There’s still time to squeeze in a couple more good reads before September rolls around and we’re busy with everything from school to work and all sorts of things in between!
Wild: From Lost to Found on the Pacific Crest Trail by Cheryl Strayed
Made into a major motion picture starring (and produced by) Reese Witherspoon, Wild is the author’s autobiographical story of her own personal journey achieved through conquering an incredibly difficult (but rewarding) physical quest.
Megan says: “An incredible true story of a woman’s journey to “find herself” by trekking over 1,000 miles along the Pacific Crest Trail – alone and with no previous hiking experience. Amazing! I loved the overall message that you can do anything you set your mind to. The perfect inspirational read!”
The Greatest Salesman in the World by Og Mandino
The Greatest Salesman in the World was first published in 1968 and remains a classic to this day. Written as a parable leveraging both mythology and spirituality, this book provides inspiration no matter your age, profession or station in life.
Katrina says: “If read correctly, this 111 page book should take you 10 months to finish, but will have a tremendously positive affect on your life. I cross out all the male gender pronouns and change them to female. :) You'll feel extremely powerful while reading this book.”
The Lady in Gold by Anne-Marie O’Connor
This is the story of Gustav Klimt’s 1907 masterpiece, the beautiful portrait of a Viennese Jewish socialite, Adele Bloch-Bauer. The celebrated painting was stolen by the Nazis during World War II and subsequently became the subject of a decades-long dispute between Adele’s heirs and the Austrian government.
Erin says: “I love the mix of non-fiction, history, and art history. I'm a sucker for anything art history. I'm a little sad they made a movie about it. The book is always better!”
The Alchemist by Paulo Coelho
Recently celebrating the 25th anniversary of its original publishing, The Alchemist has become a modern classic. This inspirational fable is about Santiago, an Andalusian shepherd boy, who yearns to travel in pursuit of a worldly treasure, but who finds more valuable life lessons along the way than the material goods he originally sought.
Shari says: “This is a book I re-read every couple of years or so when I come across it on my bookshelves. It’s timeless and always relevant with important reminders about listening to your heart, staying focused on what’s truly important, finding ways to empower yourself and to stay true to the real you.”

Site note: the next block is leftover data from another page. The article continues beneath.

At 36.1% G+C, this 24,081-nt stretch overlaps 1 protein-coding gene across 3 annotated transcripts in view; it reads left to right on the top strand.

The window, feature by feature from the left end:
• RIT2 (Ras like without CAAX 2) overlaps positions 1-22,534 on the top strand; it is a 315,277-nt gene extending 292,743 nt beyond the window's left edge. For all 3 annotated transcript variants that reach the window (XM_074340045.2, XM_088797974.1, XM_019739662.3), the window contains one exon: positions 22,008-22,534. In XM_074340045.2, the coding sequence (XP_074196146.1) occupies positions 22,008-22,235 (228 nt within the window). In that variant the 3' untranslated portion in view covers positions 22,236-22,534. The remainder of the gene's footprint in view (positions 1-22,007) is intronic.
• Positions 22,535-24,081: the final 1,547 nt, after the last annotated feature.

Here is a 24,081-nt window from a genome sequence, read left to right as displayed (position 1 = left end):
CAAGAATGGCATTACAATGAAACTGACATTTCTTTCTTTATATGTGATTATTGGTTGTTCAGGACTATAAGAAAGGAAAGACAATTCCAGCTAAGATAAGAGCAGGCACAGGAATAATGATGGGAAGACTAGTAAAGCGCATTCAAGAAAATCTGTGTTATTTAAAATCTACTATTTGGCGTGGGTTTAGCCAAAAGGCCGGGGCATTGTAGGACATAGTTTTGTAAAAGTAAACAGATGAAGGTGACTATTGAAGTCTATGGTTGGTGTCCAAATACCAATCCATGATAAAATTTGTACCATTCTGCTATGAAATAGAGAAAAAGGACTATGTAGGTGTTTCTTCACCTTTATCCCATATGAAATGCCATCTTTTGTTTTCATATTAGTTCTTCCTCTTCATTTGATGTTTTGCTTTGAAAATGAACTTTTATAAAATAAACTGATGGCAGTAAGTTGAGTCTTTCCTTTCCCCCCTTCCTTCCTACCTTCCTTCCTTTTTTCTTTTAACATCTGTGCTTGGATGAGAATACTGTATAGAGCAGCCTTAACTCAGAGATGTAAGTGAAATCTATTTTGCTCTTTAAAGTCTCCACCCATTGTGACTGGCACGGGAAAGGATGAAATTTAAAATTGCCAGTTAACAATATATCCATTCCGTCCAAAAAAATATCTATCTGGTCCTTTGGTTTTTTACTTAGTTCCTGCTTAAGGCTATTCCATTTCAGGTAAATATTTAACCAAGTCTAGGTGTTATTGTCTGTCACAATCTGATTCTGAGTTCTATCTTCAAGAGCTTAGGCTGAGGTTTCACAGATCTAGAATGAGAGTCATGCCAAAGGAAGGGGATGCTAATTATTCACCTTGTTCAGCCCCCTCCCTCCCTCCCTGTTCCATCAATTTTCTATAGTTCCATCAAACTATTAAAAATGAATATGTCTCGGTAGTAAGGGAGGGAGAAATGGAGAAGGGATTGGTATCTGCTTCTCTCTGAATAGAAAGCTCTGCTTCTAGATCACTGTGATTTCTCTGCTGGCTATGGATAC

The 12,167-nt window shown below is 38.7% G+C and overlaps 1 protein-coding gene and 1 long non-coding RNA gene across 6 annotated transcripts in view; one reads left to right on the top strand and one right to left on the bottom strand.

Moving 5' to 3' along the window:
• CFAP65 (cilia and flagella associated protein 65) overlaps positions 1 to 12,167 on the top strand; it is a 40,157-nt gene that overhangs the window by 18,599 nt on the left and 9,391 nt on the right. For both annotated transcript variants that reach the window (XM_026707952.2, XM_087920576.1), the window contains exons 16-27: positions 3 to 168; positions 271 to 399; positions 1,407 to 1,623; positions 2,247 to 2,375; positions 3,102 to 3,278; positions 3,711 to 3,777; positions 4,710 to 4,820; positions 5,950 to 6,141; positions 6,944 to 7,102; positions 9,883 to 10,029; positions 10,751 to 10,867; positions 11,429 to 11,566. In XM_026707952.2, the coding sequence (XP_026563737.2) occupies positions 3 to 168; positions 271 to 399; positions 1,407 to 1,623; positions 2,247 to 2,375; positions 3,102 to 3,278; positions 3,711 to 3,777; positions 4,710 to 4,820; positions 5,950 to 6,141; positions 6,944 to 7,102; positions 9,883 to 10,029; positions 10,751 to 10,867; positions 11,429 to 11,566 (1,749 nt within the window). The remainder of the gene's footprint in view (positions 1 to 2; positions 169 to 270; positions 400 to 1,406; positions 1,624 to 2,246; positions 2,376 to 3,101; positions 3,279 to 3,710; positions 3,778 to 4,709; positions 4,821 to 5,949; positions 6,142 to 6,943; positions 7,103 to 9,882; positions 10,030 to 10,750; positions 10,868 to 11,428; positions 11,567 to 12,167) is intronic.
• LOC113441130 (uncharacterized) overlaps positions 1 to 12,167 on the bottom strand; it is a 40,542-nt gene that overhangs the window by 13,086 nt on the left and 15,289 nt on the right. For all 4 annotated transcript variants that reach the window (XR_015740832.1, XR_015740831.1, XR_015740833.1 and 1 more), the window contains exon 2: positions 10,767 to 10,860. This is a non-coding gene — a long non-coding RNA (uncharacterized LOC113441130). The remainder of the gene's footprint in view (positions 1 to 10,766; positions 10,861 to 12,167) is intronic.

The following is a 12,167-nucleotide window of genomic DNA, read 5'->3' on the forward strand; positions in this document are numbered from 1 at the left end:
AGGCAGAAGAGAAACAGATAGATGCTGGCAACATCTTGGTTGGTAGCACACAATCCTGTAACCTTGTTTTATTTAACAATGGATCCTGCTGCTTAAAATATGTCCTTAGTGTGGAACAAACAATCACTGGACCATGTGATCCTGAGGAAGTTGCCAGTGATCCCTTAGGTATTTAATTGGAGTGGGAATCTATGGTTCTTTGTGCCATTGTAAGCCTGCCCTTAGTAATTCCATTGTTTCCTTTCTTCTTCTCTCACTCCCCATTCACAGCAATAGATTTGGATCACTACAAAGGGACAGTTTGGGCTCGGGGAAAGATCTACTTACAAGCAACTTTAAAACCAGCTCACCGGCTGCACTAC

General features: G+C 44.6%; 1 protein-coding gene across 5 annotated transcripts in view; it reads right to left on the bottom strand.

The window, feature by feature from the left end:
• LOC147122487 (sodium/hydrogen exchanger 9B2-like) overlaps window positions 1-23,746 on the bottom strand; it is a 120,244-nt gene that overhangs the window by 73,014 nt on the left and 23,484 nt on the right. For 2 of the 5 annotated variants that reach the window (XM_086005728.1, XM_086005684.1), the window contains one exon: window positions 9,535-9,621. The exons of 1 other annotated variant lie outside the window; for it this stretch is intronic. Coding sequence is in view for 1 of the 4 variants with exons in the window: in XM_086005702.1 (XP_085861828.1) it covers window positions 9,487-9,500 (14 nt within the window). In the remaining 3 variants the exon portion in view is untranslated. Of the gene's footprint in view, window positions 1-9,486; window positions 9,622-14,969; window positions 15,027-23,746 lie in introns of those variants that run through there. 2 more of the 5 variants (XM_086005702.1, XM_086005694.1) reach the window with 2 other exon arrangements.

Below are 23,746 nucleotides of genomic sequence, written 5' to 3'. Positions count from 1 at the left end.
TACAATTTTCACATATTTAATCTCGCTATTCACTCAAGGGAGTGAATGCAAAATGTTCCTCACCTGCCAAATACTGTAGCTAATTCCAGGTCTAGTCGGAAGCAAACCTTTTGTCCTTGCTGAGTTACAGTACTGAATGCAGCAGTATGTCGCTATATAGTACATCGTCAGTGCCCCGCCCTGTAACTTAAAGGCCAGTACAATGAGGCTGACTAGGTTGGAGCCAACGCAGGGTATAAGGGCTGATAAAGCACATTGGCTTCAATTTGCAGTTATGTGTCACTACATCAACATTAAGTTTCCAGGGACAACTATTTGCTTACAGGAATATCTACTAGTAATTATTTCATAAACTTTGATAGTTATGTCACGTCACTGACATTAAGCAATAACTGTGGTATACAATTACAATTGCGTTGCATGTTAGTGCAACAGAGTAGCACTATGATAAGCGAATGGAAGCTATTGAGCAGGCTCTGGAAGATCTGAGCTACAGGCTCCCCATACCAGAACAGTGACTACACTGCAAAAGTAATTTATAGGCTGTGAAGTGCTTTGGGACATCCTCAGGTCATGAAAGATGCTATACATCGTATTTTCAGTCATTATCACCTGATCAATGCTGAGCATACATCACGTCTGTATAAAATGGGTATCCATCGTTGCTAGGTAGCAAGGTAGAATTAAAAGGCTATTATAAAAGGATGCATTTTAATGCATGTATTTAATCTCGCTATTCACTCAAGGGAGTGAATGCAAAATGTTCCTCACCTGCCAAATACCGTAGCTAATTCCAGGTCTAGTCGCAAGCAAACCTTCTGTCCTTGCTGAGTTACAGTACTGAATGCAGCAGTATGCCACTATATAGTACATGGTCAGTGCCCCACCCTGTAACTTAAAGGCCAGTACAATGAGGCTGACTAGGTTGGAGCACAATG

Old Filth by Jane Gardam
The namesake book of Gardam’s renowned Old Filth Trilogy features Sir Edward Feathers who, after his wife passes away, embarks on a journey to revisit the places and people that shaped his destiny – a neglectful father, a brilliant Chinese dwarf encountered on an accidental trans-oceanic voyage, his wife’s lover and many more. Now looking back as an 80-year old widower, can one man manage a reckoning with his own history?
Rachel says: “Old Filth is an outrageously misleading title for a book about a remarkable man, a child of the British Raj in Malaysia who grows up to be an eminent judge in Hong Kong. It's a delicious, literary book, rich with emotion, imagination and surprise.“
Boy’s Life by Robert McCammon
This thrilling novel from a #1 New York Times bestselling author revolves around an eleven-year old and his father who witness a tragic accident and how they each process and deal with the pain that persists after. As the boy struggles to understand his father’s pain, his eyes are opened to both the good and the bad forces within his small, idyllic Alabama hometown. It will be up to him to save his father and himself.
Addrienne says: “I love this story because it has a little bit of everything. It is a coming of age story set in the 60s (one of my favorite decades). It also does a great job of mixing a murder mystery with humor and something else magical.”
Wild at Heart by John Eldredge
Author Eldredge suggests that institutions and society at large can oppress a man’s heart and true being, thereby preventing the community from benefiting from his deep-seated desire to do good, love deeply and push beyond the limits.
Jenn says: “This book changed my outlook towards men. It allowed me to see that they were created for adventure and that they all want something to fight for and a woman worth fighting for as well.